Elijah Wood plays Ryan, a neurotic single guy who attempts suicide in the first episode, in the new FX comedy 'Wilfred.' Australian Jason Gann plays wise-cracking Wilfred.
You know Elijah Wood as Frodo Baggins, the goodhearted, quietly brave hobbit at the center of The Lord of the Rings (2001-2003). Now meet him as the clueless, cowardly Ryan, the neurotic single guy he plays in his first television series, the quirky comedy Wilfred, which will debut June 23 on FX.
How much of Frodo might be in him is open to debate, but Wood makes clear that he's nothing like the troubled Ryan, who in the opening scenes of the series is preparing to kill himself.
"I'm braver now than I've ever been," the 30-year-old actor says, speaking by telephone from the Wilfred set in Venice, Calif. "I've let go of certain fears. I have an overall sense of groundedness, which, in this industry, helps for longevity and not losing your mind."
Wood's good looks are undeniable -- Oxford Murders director Alex de la Iglesia calls his big, blue eyes "the most powerful eyes in the industry" -- but it has not been easy for him to make the transition from child star to adult actor. His boyish face and 5-foot-6-inch stature make him look more like 20 than 30.
"There's a great benefit to looking younger," Wood says, "but at times it's been to my detriment with certain characters I've wanted to play and for which I may have been perceived as too young. Where there have been difficulties trying to find roles or land particular parts, it's mostly been because of my age."
A few films ago, after playing a manipulative lab technician with designs on a client (Kate Winslet) in the romantic fantasy Eternal Sunshine of the Spotless Mind and an American exchange student solving British homicides in The Oxford Murders, Wood thought he'd gotten over the hump.
"That was not accurate," he says. "I don't know that I've made the transition entirely. I think I'm still perceived as younger."
Wilfred might change that perception, along with several others. It's Wood's first outing as the lead in a television series, and also his first major attempt at playing for laughs.
Wilfred's premise is similar to earlier fantasy sitcoms in which the protagonist has a friend, spouse, or animal whose magical powers he must keep secret, but this time it's kicked up a notch or two.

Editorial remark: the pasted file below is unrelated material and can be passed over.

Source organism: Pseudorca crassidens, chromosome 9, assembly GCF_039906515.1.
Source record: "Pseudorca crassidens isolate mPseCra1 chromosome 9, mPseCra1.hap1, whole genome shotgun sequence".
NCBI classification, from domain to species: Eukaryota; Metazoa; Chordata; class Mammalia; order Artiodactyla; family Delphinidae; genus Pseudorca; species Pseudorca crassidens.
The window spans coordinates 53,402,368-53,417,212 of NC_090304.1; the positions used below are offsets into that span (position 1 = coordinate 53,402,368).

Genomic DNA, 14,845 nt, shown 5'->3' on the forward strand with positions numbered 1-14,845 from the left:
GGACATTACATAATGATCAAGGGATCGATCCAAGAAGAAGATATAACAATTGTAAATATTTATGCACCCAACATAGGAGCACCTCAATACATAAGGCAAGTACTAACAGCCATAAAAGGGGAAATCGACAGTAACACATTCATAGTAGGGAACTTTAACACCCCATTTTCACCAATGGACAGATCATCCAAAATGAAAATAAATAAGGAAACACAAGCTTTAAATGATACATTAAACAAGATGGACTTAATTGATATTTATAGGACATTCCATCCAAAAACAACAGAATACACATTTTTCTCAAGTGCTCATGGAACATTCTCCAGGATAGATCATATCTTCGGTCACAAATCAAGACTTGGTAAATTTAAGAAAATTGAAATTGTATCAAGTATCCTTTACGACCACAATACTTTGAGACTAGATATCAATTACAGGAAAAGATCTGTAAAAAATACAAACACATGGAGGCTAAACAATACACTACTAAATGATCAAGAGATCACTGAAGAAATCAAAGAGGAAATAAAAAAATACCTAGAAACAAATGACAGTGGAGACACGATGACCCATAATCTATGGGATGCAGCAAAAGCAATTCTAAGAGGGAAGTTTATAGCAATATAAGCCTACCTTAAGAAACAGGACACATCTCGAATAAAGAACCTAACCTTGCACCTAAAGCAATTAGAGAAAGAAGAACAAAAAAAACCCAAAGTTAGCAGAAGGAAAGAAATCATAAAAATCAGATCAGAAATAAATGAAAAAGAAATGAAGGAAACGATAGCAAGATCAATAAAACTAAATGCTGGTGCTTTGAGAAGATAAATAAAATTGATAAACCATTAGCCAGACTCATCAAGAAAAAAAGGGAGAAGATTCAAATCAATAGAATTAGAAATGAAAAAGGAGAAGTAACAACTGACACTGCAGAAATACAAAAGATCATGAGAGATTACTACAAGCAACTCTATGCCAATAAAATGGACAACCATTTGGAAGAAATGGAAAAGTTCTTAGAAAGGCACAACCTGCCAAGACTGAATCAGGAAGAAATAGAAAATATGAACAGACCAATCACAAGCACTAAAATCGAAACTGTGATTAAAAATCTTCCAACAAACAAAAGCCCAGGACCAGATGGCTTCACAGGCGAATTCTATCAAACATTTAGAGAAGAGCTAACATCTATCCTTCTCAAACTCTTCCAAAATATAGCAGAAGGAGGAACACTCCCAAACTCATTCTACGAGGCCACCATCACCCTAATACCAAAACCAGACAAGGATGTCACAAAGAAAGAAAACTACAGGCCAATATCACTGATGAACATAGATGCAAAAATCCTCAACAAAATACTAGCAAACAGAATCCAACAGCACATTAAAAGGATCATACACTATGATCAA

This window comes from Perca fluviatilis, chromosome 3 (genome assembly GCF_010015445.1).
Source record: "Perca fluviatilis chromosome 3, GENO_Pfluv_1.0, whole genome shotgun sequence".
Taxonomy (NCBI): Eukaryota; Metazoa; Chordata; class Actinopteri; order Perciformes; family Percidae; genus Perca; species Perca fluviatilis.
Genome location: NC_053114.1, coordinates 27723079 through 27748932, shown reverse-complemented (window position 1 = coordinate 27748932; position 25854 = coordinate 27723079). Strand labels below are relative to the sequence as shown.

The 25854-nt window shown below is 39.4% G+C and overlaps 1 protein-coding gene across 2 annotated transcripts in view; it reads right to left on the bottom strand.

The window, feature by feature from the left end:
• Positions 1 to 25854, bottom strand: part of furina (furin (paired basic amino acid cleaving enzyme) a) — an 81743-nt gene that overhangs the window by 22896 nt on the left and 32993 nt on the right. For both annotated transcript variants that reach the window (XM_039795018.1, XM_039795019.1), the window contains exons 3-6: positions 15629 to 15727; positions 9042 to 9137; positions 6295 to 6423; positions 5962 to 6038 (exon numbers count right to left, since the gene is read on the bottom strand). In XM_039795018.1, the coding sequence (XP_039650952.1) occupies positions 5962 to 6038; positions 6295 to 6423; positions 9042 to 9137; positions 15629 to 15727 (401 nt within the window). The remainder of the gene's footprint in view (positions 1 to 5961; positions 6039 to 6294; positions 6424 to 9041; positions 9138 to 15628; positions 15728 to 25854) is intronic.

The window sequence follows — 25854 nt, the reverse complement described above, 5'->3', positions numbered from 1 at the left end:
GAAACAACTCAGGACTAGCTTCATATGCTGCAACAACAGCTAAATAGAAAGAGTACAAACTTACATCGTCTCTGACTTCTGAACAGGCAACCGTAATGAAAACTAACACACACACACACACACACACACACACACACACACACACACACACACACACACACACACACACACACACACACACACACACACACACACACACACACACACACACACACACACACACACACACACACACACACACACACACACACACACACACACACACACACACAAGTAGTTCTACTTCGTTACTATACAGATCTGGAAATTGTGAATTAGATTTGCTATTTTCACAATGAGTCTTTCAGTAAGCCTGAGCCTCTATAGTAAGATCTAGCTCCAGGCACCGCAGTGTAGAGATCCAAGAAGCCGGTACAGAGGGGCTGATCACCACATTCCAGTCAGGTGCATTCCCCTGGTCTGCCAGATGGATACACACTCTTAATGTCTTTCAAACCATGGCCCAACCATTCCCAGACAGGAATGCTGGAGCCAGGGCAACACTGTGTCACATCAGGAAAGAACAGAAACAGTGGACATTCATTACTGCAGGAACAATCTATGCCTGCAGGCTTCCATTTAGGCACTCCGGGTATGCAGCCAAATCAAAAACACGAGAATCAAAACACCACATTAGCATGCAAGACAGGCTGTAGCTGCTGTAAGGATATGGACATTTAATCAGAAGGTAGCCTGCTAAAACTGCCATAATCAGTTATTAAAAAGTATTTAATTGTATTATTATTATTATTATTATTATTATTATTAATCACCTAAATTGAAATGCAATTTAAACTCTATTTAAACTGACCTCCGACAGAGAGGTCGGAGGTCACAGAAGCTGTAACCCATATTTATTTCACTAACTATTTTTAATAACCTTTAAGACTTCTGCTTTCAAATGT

Deeply unhappy at living under the thumb of his controlling family, but lacking the guts to take charge of his life, Ryan is about to end it all when he meets Wilfred, his new neighbor's dog. The world sees Wilfred as a mischievous mutt, but Ryan -- and viewers -- see him as a bullying, profane, beer-drinking, marijuana-smoking man in a dog suit who talks with an Australian accent.
Wilfred often behaves physically like a dog, making for some crude slapstick humor, but he becomes Ryan's tough-love life coach, daring him into adventure and goading him out of his shell. The show is an American adaptation of an Australian hit co-created by and starring Jason Gann, who also portrays Wilfred in the U.S. version.
Though Wood mostly plays straight man to Gann, he already has found that being the straight man isn't as easy as it looks.
"My character is mainly a reactor," he says, "but that has its challenges. So does selling something as being funny and keeping it in a space of realism. Comedic timing can be quite challenging."
As for the switch from movies to television, Wood says that it's not as remarkable as it might have been a decade or two ago.
"Television has opened up so much," he says, "and incredible actors and amazing directors and writers have moved into it. The Wilfred script was unlike anything I'd ever read."
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